08 January 2020

    ’Don’t Worry Be Happy’

    The music playlist of investment chart toppers for 2019

    It was a wonderful year to be an investor. Markets were strong. A number of individual companies were even stronger, enabling well-positioned investors to generate meaningful returns.

    As I look back on the year there are successes to celebrate, lessons to learn and themes that we all need to think about as we head towards 2020.

    Being a teenager in the 80's, this is my mix tape recording the top 5 investment hits of the year. Thankfully, they are also on Spotify. It might be time to introduce your children to some timeless music.

    #5 Don’t Worry Be Happy – Bobby McFerrin

    Every year there are worries that assail investors. 2019 had more than its fair share.

    We started the year fresh from a dramatic slump in markets in the last quarter of 2018. Investors were nervous. Trade wars, slowing economic growth and falling interest rates all hit the headlines. Investors were still nervous. These worries turned out to be unfounded

    Markets in 2019 have been very strong. For the year to December 31 the US share market has risen by 31.5 percent in US dollar terms, the Australian share market by 25 percent and New Zealand 31.6 percent.

    Not only have shares been strong but investments in property and in fixed income markets have also reaped healthy rewards for investors. 2019 will be a year to remember.

    There is a lesson here. Often the things that worry us most don’t turn out to be as bad we expect – in fact we often lose out in markets waiting for this expected bad event to happen. The things we should worry about, perversely, are the things we don’t expect.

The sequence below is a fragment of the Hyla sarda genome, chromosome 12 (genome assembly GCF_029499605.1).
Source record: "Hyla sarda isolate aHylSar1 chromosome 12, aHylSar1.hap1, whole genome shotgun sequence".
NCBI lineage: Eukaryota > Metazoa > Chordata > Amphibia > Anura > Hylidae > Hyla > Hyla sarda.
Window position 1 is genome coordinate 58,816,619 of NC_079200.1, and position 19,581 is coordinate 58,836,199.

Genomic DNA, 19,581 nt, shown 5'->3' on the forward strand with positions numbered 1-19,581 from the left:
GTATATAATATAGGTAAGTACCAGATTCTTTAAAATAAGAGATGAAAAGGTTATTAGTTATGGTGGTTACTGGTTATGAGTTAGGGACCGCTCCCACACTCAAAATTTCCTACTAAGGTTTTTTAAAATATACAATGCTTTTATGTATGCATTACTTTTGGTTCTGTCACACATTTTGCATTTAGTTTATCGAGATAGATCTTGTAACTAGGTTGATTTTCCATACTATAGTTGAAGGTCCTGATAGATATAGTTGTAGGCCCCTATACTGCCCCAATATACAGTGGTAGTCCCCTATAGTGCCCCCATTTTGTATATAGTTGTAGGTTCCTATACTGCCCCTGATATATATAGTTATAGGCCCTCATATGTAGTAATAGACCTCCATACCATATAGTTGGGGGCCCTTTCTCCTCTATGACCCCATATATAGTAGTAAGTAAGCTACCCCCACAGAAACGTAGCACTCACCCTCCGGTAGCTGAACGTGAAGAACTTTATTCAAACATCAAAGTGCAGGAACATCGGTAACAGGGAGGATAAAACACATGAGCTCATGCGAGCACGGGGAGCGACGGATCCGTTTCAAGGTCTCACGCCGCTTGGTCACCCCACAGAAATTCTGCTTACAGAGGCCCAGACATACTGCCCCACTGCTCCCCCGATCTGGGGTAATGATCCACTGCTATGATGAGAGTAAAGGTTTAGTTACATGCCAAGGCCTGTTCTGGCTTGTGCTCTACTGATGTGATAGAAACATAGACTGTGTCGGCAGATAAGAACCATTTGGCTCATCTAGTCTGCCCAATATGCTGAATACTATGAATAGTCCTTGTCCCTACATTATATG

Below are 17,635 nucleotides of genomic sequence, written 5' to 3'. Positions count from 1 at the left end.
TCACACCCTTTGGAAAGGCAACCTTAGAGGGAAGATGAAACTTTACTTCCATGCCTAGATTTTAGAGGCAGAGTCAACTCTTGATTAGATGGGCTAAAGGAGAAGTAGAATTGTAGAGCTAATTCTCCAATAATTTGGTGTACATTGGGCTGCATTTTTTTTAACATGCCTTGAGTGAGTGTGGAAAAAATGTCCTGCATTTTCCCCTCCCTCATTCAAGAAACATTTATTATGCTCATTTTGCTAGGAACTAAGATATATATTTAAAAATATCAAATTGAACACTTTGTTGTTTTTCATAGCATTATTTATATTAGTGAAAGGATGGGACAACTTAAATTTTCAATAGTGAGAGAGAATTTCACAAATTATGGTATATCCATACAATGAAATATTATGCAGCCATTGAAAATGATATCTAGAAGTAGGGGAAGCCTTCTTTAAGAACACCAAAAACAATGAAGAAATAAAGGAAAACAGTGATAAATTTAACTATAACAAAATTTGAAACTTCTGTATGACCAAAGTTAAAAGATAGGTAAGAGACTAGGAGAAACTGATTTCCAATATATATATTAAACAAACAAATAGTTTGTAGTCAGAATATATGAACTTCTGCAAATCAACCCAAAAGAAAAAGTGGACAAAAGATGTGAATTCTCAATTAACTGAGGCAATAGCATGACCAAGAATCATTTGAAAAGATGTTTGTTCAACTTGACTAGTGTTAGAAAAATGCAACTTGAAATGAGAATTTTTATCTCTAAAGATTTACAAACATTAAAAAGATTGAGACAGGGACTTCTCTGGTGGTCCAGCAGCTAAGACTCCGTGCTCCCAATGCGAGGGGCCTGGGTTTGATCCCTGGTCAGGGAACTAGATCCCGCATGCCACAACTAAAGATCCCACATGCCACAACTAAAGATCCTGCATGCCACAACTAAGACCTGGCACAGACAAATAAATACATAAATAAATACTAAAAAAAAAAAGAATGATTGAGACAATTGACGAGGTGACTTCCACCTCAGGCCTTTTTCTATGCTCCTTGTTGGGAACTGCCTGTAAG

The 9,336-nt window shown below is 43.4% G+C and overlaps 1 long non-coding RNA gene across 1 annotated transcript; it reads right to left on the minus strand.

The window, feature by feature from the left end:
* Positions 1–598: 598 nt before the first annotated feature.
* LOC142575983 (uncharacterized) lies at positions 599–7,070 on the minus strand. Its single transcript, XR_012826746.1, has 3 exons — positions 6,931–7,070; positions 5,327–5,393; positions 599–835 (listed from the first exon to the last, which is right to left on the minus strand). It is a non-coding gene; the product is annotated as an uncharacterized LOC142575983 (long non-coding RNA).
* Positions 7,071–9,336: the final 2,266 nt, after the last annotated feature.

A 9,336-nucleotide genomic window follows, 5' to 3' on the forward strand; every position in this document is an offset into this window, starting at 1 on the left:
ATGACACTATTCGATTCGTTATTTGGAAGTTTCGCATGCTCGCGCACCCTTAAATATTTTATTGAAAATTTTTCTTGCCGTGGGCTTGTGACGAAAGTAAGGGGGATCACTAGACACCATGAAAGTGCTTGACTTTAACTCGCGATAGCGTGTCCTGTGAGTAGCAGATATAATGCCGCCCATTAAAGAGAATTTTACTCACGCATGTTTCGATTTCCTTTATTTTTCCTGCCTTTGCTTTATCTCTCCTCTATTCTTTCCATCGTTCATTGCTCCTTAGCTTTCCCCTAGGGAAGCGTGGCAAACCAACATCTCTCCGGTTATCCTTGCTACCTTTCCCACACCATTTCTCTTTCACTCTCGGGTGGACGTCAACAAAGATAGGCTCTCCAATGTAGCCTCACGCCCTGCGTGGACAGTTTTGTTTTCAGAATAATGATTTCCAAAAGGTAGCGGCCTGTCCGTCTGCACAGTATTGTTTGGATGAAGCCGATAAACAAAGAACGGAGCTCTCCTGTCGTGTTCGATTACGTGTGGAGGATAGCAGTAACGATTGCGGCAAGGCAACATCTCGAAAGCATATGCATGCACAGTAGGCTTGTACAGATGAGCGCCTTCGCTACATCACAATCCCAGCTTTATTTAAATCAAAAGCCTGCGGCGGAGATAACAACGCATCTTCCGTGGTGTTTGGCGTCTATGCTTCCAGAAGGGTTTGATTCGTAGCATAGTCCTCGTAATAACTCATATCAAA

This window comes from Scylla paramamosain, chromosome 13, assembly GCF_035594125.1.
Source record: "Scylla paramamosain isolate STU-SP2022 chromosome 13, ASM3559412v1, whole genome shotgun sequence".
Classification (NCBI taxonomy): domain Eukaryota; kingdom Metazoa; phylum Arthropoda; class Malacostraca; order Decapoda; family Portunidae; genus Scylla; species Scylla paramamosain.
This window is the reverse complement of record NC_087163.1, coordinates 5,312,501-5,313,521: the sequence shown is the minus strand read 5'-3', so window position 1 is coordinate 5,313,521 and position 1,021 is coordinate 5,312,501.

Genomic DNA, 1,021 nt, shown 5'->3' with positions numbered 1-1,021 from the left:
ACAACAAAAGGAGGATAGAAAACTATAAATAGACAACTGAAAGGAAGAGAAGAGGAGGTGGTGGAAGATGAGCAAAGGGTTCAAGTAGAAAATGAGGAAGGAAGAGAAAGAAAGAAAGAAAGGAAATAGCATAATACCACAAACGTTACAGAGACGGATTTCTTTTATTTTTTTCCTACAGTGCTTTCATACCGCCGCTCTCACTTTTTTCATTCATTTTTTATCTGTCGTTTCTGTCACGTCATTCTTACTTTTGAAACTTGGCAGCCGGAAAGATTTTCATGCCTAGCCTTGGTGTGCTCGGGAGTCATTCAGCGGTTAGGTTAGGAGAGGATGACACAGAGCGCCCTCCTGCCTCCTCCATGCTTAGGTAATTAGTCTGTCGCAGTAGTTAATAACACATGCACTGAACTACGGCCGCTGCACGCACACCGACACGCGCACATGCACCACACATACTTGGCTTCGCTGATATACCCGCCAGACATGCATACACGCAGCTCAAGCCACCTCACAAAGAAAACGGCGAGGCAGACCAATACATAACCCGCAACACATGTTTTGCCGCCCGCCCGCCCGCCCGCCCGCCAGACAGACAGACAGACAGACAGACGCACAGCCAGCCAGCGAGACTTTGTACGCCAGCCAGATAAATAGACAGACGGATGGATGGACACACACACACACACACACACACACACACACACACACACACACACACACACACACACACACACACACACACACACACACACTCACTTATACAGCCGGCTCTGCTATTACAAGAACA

In general, time and economic growth are great investment partners. A little patience and we can make them work for us. Don’t worry and you will be happy.

    #4 Turning Japanese – The Vapors

    The theme of the world turning Japanese has been an economic phenomenon talked about for years. In 2019, it happened.

    Turning Japanese, in an economic sense, means getting stuck, like the Japanese economy has been over the past twenty years, in a low growth, low interest rate, deflationary rut.

    Europe is the most obvious place where Japanese tendencies have been seen, but even here, who would have thought that the RBNZ would cut the official cash rate to 1 percent and that the yield on ten year New Zealand government bonds would plunge below 1 percent during the year?

    The world turning Japanese has a profound impact for investors. It means, in our view, interest rates will be lower, for longer, than any of us have become accustomed to. It is a big challenge. This challenge makes it harder to save for our retirement and harder to make our retirement nest egg work for us.

    Turning Japanese means we likely all need to invest more in growth assets and makes active management, building a hand-picked portfolio of assets designed to beat the market, even more important than it has been.

    Managing your money actively, making it work hard for you, has not, in many ways, been conventional wisdom in 2019.  I suspect this will change and it will be on the investment hit list for a few years to come.

    #3 Beds Are Burning – Midnight Oil